In the second place, it must be borne in mind that no details are given in Notice No 1, Notice No 1a or Notice No 2 of the details of the composition of the amounts of Mr Alberto Spagnolli’s fictive income (amount A). Thus, it cannot be argued that the applicants had sufficient material in order to be able to identify, or at the very least suspect, firstly, that, in Notice No 2, the Commission had included twice the amount of the dependent child allowances in Mr Alberto Spagnolli’s fictive income (amount A); secondly, that that inclusion was incorrect; and, thirdly, that that inclusion had given rise to an undue payment.

163

Moreover, as Notice No 1 contained incorrect calculations and was subsequently corrected by Notice No 1a, adopted the same day as Notice No 2, it was not a suitable basis for Mr Alberto Spagnolli to use to understand the details of the calculations contained in Notice No 2. Similarly, nor does Notice No 1a, which took into account a different salary and was adopted following steps undertaken by Mr Alberto Spagnolli due to the underestimation of his pension entitlements, constitute an act establishing that he could not be unaware of an error of calculation contained in Notice No 2 which gave rise to an undue payment or to consider that he had contributed to the occurrence of that error of calculation and thereby to the applicants receiving an undue payment.

164

Moreover, the reconstruction of the calculations contained in Notice No 2, which was made possible by virtue of the documents produced by the Commission on 25 October 2017 in response to the measures of organisation of procedure, shows that the inclusion of twice the dependent child allowances (six dependent child allowances instead of three) in the fictive income (amount A) also affected the determination of the income tax applicable to that income. It follows that the difference between the amount incorrectly received by the applicants on the basis of Notice No 2 and what they ought to have received is not merely a matter of taking away three dependent child allowances. Although the Commission seeks to simplify the error contained in Notice No 2 by deducting the inclusion of six dependent child allowances instead of three, that does not correspond to the reality and, especially, in the absence of details of the calculation that served to determine the fictive income (amount A), such an error was anything but ‘patent’.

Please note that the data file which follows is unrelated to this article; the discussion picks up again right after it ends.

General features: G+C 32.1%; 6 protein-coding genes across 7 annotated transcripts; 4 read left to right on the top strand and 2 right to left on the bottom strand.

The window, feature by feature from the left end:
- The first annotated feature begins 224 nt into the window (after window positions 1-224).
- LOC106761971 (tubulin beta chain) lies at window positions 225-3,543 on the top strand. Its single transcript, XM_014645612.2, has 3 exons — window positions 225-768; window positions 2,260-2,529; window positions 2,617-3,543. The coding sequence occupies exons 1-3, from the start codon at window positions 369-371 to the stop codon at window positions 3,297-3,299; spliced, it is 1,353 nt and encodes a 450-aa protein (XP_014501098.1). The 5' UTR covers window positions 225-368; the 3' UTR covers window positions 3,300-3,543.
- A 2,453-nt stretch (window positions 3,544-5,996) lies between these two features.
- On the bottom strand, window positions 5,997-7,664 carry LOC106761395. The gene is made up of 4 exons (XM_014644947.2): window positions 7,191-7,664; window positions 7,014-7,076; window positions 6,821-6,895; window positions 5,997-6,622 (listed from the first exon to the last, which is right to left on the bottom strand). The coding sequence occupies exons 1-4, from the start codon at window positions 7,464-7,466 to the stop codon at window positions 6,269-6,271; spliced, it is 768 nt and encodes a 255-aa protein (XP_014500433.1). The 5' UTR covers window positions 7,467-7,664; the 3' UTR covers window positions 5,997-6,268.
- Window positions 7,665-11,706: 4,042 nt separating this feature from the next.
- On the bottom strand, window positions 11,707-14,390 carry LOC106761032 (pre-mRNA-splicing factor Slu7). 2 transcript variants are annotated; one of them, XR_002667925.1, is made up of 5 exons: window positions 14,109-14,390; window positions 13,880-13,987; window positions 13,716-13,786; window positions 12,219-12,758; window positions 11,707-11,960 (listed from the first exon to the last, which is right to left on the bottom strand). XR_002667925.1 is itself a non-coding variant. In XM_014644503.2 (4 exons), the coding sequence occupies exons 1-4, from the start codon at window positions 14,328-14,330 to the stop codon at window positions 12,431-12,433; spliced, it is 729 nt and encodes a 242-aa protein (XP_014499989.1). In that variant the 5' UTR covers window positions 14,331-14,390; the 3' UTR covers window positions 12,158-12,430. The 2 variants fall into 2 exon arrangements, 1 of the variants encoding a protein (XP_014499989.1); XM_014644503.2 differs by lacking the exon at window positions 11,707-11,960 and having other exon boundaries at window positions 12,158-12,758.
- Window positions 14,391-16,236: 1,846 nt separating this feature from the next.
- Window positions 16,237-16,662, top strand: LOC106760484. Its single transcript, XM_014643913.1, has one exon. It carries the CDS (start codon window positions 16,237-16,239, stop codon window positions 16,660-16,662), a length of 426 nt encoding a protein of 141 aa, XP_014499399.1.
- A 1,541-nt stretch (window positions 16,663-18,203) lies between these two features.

165

It is also noteworthy that, in the decision rejecting the complaint of 3 August 2015, the appointing authority itself states explicitly that a chronological examination of the different notices of determination of pension entitlements leads to the acknowledgement that the method applied by the Commission ‘was not readily comprehensible’.

166

Moreover, it should be noted that the Commission officials, more specifically the officials of the PMO.4 unit, who are presumed to know and apply the method of calculation of entitlements to survivor’s and orphan’s pensions in their work, made errors of calculation of the applicants’ entitlements on a number of occasions, as shown by the various successive notices. Notice No 1 of 29 July 2011 was rectified by Notice No 1a of 17 April 2012 and by Notice No 2 of the same day. That notice was in turn corrected and replaced by Notice No 3 of 6 February 2015. Therefore, even if it was accepted that Mr Alberto Spagnolli could use the calculette referred to in paragraph 109 above, that does not by itself show that the presence of an error was patently such that Mr Alberto Spagnolli could not be unaware of it. Moreover, the possibility of using the calculette presupposes knowledge of the details of the calculations made by the Commission, as it involves putting in manually the different amounts taken into account for the determination of the pension entitlements.